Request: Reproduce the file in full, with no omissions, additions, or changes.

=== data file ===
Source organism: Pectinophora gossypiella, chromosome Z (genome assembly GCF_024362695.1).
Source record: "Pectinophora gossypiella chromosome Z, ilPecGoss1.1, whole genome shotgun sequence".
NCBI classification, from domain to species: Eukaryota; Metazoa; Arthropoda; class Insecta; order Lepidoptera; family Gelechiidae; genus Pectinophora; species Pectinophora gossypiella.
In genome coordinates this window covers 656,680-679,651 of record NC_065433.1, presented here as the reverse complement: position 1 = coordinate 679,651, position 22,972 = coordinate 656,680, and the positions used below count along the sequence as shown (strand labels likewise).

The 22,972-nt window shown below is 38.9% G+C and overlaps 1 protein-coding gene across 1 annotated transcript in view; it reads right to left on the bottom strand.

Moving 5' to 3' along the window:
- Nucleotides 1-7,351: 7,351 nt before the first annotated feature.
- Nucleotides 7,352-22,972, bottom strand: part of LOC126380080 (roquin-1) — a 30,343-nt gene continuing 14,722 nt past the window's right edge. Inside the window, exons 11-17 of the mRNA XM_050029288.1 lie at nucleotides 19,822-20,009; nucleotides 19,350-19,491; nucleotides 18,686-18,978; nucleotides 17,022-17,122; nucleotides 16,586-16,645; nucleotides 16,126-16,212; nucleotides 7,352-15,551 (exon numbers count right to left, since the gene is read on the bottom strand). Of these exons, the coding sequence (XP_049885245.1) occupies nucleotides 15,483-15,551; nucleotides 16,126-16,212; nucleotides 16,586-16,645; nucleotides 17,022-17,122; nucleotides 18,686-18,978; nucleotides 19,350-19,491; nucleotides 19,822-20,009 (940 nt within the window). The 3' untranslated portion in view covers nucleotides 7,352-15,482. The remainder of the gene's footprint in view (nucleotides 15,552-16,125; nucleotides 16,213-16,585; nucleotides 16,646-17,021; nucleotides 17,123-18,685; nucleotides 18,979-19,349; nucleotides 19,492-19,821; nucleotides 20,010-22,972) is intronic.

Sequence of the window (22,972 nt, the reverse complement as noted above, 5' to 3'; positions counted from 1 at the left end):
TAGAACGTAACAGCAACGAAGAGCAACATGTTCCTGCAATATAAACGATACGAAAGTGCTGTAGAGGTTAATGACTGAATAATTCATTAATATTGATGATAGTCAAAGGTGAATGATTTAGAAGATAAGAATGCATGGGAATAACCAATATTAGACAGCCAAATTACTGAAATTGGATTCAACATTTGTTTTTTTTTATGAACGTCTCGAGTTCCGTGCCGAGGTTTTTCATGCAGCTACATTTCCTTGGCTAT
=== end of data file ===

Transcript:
Source organism: Pectinophora gossypiella, chromosome Z (genome assembly GCF_024362695.1).
Source record: "Pectinophora gossypiella chromosome Z, ilPecGoss1.1, whole genome shotgun sequence".
NCBI classification, from domain to species: Eukaryota; Metazoa; Arthropoda; class Insecta; order Lepidoptera; family Gelechiidae; genus Pectinophora; species Pectinophora gossypiella.
In genome coordinates this window covers 656,680-679,651 of record NC_065433.1, presented here as the reverse complement: position 1 = coordinate 679,651, position 22,972 = coordinate 656,680, and the positions used below count along the sequence as shown (strand labels likewise).

The 22,972-nt window shown below is 38.9% G+C and overlaps 1 protein-coding gene across 1 annotated transcript in view; it reads right to left on the bottom strand.

Moving 5' to 3' along the window:
- Nucleotides 1-7,351: 7,351 nt before the first annotated feature.
- Nucleotides 7,352-22,972, bottom strand: part of LOC126380080 (roquin-1) — a 30,343-nt gene continuing 14,722 nt past the window's right edge. Inside the window, exons 11-17 of the mRNA XM_050029288.1 lie at nucleotides 19,822-20,009; nucleotides 19,350-19,491; nucleotides 18,686-18,978; nucleotides 17,022-17,122; nucleotides 16,586-16,645; nucleotides 16,126-16,212; nucleotides 7,352-15,551 (exon numbers count right to left, since the gene is read on the bottom strand). Of these exons, the coding sequence (XP_049885245.1) occupies nucleotides 15,483-15,551; nucleotides 16,126-16,212; nucleotides 16,586-16,645; nucleotides 17,022-17,122; nucleotides 18,686-18,978; nucleotides 19,350-19,491; nucleotides 19,822-20,009 (940 nt within the window). The 3' untranslated portion in view covers nucleotides 7,352-15,482. The remainder of the gene's footprint in view (nucleotides 15,552-16,125; nucleotides 16,213-16,585; nucleotides 16,646-17,021; nucleotides 17,123-18,685; nucleotides 18,979-19,349; nucleotides 19,492-19,821; nucleotides 20,010-22,972) is intronic.

Sequence of the window (22,972 nt, the reverse complement as noted above, 5' to 3'; positions counted from 1 at the left end):
TAGAACGTAACAGCAACGAAGAGCAACATGTTCCTGCAATATAAACGATACGAAAGTGCTGTAGAGGTTAATGACTGAATAATTCATTAATATTGATGATAGTCAAAGGTGAATGATTTAGAAGATAAGAATGCATGGGAATAACCAATATTAGACAGCCAAATTACTGAAATTGGATTCAACATTTGTTTTTTTTTATGAACGTCTCGAGTTCCGTGCCGAGGTTTTTCATGCAGCTACATTTCCTTGGCTAT